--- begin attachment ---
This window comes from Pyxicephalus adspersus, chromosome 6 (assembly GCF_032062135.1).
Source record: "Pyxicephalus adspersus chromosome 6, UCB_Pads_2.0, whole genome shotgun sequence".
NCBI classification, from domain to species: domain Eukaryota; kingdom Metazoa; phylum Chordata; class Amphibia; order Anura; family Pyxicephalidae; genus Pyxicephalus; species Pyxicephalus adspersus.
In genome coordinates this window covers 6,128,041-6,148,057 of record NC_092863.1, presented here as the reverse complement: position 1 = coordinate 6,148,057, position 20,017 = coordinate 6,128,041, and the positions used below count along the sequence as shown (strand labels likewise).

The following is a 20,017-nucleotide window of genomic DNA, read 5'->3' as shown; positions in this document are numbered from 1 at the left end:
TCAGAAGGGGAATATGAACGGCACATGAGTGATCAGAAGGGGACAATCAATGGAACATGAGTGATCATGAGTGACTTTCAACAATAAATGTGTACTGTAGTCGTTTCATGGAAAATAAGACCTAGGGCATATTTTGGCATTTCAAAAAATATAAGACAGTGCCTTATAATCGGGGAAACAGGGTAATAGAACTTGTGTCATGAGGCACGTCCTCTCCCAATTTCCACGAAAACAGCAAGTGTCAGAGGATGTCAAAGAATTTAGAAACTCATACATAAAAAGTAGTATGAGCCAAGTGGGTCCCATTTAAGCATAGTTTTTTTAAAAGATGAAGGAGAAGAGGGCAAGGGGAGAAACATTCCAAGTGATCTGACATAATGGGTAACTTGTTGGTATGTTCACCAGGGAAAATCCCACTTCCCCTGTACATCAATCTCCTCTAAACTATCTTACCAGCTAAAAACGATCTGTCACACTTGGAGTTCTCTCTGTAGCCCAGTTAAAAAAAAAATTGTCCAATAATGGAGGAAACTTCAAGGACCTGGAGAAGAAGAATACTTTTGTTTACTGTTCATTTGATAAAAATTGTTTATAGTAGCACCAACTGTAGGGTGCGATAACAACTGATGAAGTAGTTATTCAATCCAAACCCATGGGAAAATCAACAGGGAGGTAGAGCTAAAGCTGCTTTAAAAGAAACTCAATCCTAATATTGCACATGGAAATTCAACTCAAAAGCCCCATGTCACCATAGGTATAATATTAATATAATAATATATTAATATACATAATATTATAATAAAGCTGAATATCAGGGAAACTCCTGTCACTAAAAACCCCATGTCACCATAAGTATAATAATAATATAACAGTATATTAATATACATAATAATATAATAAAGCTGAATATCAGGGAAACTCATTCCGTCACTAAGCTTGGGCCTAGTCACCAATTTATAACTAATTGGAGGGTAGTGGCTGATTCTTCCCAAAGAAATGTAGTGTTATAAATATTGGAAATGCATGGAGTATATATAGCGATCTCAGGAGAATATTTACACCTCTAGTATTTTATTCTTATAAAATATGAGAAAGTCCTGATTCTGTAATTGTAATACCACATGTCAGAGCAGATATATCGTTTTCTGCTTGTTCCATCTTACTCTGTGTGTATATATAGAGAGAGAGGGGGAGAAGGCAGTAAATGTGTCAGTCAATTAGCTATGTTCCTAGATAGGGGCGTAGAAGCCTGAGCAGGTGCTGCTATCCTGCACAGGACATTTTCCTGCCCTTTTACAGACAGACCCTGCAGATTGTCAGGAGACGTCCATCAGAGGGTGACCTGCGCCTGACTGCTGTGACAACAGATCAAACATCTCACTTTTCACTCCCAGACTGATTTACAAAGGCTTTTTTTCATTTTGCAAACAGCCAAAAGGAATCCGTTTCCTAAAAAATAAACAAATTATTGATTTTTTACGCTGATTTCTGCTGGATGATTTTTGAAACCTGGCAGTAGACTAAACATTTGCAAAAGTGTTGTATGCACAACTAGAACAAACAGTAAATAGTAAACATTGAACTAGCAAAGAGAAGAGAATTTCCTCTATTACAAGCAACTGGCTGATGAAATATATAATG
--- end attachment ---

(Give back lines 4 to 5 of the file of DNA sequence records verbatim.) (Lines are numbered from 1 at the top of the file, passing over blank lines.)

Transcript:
In genome coordinates this window covers 6,128,041-6,148,057 of record NC_092863.1, presented here as the reverse complement: position 1 = coordinate 6,148,057, position 20,017 = coordinate 6,128,041, and the positions used below count along the sequence as shown (strand labels likewise).

The following is a 20,017-nucleotide window of genomic DNA, read 5'->3' as shown; positions in this document are numbered from 1 at the left end: